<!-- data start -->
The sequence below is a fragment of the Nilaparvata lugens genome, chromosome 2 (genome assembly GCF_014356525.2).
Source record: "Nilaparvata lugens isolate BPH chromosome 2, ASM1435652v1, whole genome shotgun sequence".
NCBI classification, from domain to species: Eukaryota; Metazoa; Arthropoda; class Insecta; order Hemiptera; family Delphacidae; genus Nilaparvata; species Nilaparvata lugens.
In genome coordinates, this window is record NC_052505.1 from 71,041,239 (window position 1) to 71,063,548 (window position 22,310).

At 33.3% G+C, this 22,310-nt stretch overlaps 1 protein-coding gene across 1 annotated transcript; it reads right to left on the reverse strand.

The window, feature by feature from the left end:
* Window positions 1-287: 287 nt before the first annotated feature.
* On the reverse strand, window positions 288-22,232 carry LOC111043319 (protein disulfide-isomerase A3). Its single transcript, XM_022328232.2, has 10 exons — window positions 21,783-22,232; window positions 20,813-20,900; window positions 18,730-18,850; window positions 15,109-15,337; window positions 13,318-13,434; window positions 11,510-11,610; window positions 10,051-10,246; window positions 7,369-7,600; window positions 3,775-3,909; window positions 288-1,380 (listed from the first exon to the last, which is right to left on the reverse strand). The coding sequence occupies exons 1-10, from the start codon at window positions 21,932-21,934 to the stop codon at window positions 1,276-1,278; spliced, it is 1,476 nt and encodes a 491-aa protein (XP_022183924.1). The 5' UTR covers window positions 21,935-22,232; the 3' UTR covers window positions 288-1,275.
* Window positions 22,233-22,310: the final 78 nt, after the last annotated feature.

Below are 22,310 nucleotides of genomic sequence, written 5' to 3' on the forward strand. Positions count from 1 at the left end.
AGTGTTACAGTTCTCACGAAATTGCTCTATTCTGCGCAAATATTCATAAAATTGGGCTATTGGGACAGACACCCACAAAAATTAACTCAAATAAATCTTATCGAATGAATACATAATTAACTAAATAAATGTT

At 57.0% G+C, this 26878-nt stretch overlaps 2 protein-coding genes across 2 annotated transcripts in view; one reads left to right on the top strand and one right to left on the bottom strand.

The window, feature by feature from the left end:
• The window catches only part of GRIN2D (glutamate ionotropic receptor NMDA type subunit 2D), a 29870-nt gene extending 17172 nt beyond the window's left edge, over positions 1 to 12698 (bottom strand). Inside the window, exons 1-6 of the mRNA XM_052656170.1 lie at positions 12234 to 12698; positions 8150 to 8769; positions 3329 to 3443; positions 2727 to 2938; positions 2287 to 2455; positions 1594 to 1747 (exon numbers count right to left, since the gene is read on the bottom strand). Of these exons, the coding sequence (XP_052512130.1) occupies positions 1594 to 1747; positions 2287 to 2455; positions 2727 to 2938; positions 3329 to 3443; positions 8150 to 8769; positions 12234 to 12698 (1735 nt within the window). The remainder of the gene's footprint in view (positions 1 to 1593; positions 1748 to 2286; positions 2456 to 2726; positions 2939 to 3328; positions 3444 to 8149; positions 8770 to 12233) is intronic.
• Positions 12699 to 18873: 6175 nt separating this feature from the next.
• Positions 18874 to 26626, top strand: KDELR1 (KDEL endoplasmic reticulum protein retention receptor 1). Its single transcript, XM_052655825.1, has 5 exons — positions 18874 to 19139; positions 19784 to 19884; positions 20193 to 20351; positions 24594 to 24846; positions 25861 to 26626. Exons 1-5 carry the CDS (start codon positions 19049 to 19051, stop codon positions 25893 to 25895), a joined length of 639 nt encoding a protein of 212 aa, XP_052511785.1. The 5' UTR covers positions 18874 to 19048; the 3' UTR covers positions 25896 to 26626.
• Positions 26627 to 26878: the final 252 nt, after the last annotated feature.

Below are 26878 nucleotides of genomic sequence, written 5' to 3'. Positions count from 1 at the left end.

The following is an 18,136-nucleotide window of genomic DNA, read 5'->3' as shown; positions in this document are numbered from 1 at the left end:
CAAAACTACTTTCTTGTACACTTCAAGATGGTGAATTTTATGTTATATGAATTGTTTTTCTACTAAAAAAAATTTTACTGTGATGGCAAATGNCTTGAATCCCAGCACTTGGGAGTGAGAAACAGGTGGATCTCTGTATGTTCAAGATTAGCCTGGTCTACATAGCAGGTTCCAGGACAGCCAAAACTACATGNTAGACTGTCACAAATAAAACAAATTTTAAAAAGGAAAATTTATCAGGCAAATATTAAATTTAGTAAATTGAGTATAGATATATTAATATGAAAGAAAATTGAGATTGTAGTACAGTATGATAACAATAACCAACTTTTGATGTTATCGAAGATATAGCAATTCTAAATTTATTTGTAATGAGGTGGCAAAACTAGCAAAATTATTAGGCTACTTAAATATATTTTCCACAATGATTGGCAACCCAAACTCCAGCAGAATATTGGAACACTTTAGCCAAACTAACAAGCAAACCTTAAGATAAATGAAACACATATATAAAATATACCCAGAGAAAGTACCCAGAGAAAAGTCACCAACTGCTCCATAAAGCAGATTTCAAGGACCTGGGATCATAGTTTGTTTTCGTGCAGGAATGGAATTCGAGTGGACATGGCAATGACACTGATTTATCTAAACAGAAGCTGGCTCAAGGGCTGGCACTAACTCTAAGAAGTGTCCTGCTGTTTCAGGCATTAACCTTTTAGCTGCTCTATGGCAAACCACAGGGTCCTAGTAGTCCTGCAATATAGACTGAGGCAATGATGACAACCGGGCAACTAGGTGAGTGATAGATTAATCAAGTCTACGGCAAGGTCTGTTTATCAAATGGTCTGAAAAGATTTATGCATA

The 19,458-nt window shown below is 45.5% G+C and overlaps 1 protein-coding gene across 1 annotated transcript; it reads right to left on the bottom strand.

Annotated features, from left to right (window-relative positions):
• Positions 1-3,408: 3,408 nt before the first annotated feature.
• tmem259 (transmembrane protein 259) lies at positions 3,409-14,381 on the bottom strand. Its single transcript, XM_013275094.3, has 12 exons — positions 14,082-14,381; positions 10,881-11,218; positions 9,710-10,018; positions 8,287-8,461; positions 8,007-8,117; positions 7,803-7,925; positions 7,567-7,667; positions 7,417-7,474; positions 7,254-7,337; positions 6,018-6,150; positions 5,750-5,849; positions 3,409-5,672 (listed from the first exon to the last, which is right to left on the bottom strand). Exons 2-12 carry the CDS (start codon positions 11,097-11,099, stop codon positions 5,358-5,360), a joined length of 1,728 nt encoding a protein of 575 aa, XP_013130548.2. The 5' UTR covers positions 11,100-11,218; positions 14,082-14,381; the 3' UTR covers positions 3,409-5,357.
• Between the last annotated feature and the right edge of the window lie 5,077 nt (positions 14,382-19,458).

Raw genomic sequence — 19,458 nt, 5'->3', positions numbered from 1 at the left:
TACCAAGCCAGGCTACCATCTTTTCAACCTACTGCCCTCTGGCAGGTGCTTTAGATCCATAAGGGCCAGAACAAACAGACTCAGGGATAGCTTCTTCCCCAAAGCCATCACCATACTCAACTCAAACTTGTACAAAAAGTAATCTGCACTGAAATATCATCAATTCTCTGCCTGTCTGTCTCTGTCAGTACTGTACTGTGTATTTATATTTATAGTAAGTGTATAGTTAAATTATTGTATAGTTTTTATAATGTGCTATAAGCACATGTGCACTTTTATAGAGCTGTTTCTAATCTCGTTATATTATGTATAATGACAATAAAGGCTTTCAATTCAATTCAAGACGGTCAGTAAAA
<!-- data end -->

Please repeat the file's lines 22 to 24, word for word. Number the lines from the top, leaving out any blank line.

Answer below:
Annotated features, from left to right (window-relative positions):
• Positions 1-3,408: 3,408 nt before the first annotated feature.
• tmem259 (transmembrane protein 259) lies at positions 3,409-14,381 on the bottom strand. Its single transcript, XM_013275094.3, has 12 exons — positions 14,082-14,381; positions 10,881-11,218; positions 9,710-10,018; positions 8,287-8,461; positions 8,007-8,117; positions 7,803-7,925; positions 7,567-7,667; positions 7,417-7,474; positions 7,254-7,337; positions 6,018-6,150; positions 5,750-5,849; positions 3,409-5,672 (listed from the first exon to the last, which is right to left on the bottom strand). Exons 2-12 carry the CDS (start codon positions 11,097-11,099, stop codon positions 5,358-5,360), a joined length of 1,728 nt encoding a protein of 575 aa, XP_013130548.2. The 5' UTR covers positions 11,100-11,218; positions 14,082-14,381; the 3' UTR covers positions 3,409-5,357.